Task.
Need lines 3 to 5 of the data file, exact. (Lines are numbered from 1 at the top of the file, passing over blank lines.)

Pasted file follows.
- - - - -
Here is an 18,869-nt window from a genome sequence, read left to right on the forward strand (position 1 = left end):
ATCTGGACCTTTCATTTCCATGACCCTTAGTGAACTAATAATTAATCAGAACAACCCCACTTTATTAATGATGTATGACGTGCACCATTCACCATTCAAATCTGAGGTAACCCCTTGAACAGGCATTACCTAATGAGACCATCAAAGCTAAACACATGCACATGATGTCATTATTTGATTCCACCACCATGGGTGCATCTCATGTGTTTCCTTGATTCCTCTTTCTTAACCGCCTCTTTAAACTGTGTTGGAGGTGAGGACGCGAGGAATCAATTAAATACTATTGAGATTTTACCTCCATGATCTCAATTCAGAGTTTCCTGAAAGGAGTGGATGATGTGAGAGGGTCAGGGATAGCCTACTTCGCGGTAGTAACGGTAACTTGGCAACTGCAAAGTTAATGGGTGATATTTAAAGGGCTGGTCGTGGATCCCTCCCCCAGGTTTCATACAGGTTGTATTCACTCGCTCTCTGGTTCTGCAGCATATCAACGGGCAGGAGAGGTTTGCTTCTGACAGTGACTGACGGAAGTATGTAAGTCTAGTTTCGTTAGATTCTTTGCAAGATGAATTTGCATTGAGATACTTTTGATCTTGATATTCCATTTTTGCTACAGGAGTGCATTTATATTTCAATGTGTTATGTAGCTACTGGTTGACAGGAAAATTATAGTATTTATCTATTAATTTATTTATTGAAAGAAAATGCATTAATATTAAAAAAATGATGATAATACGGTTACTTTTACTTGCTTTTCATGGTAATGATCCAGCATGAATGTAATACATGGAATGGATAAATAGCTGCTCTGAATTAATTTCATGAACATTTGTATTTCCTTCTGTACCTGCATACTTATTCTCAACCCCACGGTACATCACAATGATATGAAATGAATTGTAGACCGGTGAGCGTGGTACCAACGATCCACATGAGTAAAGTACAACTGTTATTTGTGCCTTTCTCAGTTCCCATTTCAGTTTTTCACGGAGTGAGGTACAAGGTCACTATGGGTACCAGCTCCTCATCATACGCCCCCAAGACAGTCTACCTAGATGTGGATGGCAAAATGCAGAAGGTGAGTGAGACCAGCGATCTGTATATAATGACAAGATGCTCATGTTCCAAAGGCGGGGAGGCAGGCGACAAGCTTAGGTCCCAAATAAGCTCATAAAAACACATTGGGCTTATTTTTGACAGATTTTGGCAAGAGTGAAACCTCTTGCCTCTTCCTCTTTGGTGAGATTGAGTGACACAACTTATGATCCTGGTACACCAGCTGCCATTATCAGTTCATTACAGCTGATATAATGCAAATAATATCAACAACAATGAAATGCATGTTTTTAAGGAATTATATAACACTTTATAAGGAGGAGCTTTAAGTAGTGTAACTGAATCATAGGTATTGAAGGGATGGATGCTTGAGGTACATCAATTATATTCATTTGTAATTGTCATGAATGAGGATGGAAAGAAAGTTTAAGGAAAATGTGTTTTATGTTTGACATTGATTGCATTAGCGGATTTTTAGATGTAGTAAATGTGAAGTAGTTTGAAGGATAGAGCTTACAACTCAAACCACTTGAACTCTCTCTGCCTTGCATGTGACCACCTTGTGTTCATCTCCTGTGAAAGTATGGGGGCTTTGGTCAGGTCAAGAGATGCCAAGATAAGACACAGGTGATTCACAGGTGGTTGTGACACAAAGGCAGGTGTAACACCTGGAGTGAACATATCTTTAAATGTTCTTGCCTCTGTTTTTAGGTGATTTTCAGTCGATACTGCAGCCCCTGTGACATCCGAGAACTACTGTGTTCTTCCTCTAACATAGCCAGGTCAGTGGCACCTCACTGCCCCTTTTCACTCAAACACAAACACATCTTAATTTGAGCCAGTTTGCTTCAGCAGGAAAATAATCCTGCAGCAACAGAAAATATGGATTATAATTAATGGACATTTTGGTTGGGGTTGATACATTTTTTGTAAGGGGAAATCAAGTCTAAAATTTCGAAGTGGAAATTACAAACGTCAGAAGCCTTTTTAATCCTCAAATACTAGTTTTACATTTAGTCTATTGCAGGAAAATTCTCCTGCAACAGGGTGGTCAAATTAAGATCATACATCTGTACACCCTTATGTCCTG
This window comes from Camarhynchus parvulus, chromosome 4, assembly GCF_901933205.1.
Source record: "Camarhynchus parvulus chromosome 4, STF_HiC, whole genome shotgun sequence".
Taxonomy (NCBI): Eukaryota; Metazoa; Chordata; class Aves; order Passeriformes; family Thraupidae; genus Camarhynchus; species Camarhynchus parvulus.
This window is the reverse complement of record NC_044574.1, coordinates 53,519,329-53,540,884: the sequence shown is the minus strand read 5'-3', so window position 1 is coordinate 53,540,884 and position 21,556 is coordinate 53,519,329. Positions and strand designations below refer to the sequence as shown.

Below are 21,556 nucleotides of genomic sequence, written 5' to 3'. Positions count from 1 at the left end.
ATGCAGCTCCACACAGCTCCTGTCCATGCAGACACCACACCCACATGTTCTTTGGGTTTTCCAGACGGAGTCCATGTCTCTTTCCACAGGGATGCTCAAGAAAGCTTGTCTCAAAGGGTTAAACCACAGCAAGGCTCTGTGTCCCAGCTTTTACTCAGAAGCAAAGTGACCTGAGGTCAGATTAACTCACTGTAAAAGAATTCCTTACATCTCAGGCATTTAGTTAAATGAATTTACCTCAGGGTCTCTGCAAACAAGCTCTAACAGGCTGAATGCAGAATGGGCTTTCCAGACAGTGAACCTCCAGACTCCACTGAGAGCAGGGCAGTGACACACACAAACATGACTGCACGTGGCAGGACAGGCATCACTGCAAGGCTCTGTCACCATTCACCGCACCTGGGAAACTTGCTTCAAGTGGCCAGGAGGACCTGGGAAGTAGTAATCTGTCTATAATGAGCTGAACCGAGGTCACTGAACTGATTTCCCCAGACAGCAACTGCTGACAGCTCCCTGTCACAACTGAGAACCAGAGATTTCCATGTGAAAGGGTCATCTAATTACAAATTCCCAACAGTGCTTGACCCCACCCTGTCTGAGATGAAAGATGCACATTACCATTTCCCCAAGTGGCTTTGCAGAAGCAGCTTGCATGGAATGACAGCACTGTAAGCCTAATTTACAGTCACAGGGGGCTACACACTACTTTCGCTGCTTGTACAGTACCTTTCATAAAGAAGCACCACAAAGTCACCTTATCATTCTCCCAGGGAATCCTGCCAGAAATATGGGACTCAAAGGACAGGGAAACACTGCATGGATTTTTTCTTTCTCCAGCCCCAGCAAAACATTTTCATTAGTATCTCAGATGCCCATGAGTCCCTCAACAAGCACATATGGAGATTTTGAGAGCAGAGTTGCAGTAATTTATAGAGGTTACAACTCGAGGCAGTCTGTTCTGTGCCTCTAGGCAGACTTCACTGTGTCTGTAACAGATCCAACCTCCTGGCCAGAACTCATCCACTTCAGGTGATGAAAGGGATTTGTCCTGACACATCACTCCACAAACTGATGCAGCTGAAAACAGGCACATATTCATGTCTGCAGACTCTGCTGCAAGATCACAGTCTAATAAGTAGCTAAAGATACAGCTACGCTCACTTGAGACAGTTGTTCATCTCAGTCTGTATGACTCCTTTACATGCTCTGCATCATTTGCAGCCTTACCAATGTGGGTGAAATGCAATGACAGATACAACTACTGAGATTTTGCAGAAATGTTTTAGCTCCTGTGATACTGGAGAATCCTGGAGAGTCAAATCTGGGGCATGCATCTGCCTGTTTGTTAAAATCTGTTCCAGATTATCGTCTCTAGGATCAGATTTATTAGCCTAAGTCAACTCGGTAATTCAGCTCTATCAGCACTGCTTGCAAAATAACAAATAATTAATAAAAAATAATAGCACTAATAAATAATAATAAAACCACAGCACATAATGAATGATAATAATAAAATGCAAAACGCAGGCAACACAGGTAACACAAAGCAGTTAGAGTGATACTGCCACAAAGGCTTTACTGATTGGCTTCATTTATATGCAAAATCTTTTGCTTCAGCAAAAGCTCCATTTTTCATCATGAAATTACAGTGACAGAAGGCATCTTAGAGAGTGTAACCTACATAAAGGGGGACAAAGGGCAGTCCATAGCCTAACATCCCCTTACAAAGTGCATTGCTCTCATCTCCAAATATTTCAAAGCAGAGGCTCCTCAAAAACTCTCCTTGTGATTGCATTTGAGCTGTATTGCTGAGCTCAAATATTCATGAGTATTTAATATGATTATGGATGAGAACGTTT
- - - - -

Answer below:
This window comes from Camarhynchus parvulus, chromosome 4, assembly GCF_901933205.1.
Source record: "Camarhynchus parvulus chromosome 4, STF_HiC, whole genome shotgun sequence".
Taxonomy (NCBI): Eukaryota; Metazoa; Chordata; class Aves; order Passeriformes; family Thraupidae; genus Camarhynchus; species Camarhynchus parvulus.